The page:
After an unsuccessful stint as a lawyer for the poor, Mexican immigrant Johnny Ramirez (Paul Muni, I Am a Fugitive from a Chain Gang) moves from L. A., California, to a small town near the border with Mexico. Once there, Johnny finds a job as a bouncer in businessman Charlie Roark’s (Eugene Pallette, The Adventures of Robin Hood) casino. Johnny eventually becomes partners with Charlie, and everything goes well, that is, until Mrs. Roark (Bette Davis) falls for Johnny.
Reaction & Thoughts:
Bordertown, written by Laird Doyle and Wallace Smith, directed by Archie Mayo, was filmed before, but released after Davis’s breakthrough role in RKO’s Of Human Bondage (1934). Warner Bros. had gotten wind that Davis was given a sensational performance in the RKO movie and the studio decided to take advantage of what promised to be a bonanza of free publicity. They didn’t need to be so careful — Bordertown is a rock-solid quasi-noirish tale of betrayal and murder, with an enjoyable sparring match between Muni and Davis.
The film is neatly divided into two sections. The first half showcases the idealist lawyer’s struggles with an unjust legal system. The second half concentrates on the lawyer’s growing ruthlessness. This section of the movie is (figuratively and literally) darker. The story concludes with a tense courtroom sequence. The transition from social drama to murder mystery is handled well. I did think that the film stumbles here and there as it tries to make a statement about racism in America — it uses harmful stereotypes to condemn prejudice (?).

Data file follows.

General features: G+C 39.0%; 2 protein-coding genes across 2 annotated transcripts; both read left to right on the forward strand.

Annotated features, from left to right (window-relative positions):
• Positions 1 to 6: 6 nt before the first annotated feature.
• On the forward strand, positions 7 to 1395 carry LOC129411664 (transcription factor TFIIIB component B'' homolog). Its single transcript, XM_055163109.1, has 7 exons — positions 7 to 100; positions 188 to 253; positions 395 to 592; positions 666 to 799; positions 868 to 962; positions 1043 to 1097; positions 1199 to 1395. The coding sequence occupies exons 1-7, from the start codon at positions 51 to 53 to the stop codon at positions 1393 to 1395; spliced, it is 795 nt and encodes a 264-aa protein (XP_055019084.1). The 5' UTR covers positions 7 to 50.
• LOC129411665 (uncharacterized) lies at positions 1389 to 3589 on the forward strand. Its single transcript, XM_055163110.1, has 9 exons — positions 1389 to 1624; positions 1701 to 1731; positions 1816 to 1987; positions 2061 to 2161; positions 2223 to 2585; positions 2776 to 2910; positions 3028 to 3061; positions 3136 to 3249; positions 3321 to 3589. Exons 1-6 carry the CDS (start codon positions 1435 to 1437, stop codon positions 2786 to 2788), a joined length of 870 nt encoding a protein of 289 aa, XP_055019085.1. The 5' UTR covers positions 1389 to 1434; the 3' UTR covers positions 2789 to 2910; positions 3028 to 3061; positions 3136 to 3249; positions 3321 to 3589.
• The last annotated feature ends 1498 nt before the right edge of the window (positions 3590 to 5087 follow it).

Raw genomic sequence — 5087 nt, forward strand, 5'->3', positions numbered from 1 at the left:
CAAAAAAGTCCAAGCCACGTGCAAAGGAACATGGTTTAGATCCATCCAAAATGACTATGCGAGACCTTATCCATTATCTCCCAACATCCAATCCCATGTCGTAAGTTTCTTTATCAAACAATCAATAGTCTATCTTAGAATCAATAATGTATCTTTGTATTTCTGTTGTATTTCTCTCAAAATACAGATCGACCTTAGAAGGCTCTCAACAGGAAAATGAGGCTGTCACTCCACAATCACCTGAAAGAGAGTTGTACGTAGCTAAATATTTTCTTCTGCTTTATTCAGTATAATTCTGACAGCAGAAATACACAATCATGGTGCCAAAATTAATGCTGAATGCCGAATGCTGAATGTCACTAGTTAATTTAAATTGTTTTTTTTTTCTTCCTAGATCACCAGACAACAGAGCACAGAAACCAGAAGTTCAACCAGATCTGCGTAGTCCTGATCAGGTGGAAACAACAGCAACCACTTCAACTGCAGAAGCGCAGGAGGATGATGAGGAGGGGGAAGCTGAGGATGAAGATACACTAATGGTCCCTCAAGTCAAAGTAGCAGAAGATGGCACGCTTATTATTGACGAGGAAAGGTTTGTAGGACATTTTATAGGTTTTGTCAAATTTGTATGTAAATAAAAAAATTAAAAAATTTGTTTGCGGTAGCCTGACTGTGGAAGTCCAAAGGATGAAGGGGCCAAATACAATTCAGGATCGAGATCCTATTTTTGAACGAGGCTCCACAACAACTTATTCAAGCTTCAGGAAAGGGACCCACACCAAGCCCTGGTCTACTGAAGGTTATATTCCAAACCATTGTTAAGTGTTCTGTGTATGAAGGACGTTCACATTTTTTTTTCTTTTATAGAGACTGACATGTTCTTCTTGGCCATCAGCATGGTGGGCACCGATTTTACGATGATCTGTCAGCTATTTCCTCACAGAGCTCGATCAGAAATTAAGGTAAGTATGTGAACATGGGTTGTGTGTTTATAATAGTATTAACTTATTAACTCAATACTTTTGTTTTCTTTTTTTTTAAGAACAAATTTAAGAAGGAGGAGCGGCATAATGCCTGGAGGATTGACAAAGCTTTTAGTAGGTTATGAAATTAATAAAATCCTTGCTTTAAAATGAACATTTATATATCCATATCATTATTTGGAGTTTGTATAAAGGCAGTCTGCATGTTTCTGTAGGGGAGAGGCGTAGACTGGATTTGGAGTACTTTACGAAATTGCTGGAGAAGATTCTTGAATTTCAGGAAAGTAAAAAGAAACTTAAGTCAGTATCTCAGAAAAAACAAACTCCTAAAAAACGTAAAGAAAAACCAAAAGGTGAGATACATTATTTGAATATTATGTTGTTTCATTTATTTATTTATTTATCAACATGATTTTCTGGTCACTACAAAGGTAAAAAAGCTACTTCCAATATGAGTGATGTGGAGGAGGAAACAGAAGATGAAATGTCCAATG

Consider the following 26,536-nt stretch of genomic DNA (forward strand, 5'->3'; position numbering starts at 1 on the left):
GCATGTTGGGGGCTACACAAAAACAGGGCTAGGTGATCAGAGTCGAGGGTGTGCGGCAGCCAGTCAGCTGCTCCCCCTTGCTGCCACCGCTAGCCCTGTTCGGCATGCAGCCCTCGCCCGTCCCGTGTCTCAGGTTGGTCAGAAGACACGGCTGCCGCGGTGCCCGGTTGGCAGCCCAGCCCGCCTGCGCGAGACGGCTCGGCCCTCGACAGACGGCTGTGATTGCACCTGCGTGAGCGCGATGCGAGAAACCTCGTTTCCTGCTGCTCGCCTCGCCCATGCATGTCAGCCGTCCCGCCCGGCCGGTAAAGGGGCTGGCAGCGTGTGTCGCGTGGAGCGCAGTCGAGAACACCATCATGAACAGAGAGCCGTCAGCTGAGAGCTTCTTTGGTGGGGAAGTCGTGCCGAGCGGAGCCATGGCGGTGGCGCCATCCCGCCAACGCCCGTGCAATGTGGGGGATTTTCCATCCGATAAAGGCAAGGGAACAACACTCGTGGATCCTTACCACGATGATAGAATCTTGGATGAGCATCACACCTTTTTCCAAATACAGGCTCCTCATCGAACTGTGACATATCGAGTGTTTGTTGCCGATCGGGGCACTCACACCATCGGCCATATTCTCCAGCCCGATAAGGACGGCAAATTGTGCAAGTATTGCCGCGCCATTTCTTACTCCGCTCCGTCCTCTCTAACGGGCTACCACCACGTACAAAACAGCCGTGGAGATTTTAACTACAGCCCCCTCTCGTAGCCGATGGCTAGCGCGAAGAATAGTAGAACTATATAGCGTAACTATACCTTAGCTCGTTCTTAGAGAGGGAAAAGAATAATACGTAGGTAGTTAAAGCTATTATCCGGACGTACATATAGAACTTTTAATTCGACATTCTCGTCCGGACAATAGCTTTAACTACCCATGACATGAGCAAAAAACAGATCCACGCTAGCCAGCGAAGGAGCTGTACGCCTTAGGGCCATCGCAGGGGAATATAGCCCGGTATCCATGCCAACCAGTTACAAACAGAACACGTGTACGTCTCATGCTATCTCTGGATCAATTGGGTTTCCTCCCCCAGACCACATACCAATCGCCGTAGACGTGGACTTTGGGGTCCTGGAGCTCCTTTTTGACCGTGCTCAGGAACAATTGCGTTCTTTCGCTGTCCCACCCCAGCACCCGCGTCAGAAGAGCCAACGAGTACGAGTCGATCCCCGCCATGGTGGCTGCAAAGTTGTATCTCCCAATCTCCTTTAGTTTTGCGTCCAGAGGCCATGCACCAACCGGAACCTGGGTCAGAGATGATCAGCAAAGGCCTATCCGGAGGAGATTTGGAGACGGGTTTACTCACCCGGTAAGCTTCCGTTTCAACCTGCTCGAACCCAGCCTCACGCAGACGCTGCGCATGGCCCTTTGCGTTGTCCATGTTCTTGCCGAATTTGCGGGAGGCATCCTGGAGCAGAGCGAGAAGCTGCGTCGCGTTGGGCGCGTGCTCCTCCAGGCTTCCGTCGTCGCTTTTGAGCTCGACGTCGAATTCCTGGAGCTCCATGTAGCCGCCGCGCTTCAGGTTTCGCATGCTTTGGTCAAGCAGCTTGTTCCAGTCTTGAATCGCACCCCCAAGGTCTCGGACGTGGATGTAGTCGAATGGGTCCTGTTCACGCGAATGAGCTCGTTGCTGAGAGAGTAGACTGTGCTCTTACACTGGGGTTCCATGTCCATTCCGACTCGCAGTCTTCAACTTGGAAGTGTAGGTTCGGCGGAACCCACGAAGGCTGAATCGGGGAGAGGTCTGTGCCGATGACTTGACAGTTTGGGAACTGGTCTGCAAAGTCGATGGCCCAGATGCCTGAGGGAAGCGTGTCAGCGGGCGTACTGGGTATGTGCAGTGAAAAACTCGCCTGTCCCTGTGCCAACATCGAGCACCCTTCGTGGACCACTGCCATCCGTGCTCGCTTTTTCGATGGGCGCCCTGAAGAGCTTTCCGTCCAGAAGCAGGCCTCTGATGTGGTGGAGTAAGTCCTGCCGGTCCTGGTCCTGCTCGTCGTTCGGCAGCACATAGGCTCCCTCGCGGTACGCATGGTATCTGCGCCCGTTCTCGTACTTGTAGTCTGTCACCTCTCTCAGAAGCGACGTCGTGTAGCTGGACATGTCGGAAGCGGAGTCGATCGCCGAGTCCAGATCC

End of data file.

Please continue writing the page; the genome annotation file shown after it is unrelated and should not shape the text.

But never mind that, Davis’s performance received the most attention, and still makes the film entertaining to watch today. If Of Human Bondage made people take notice of Davis’s “bizarre” acting style, Bordertown cemented her image in viewers’ minds as the quintessential mercurial lady.
Davis’s exemplary work notwithstanding, Bordertown belongs to Muni and Muni alone. The actor is very good as the poor Mexican immigrant who tries to improve his life by hook or by crook. Time has not treated Muni kindly — mostly because of his insistence on disappearing entirely inside characters — but I like him. He has a curious, but effective chemistry with Davis.
Conclusions & Final Thoughts:
The film was partially reworked as They Drive By Night (1940), with Humphrey Bogart, Ida Lupino, and George Raft. With Margaret Lindsay (Jezebel), Hobart Cavanaugh, Soledad Jiminez, and Gavin Gordon. B&W, 90 minutes, Not Rated.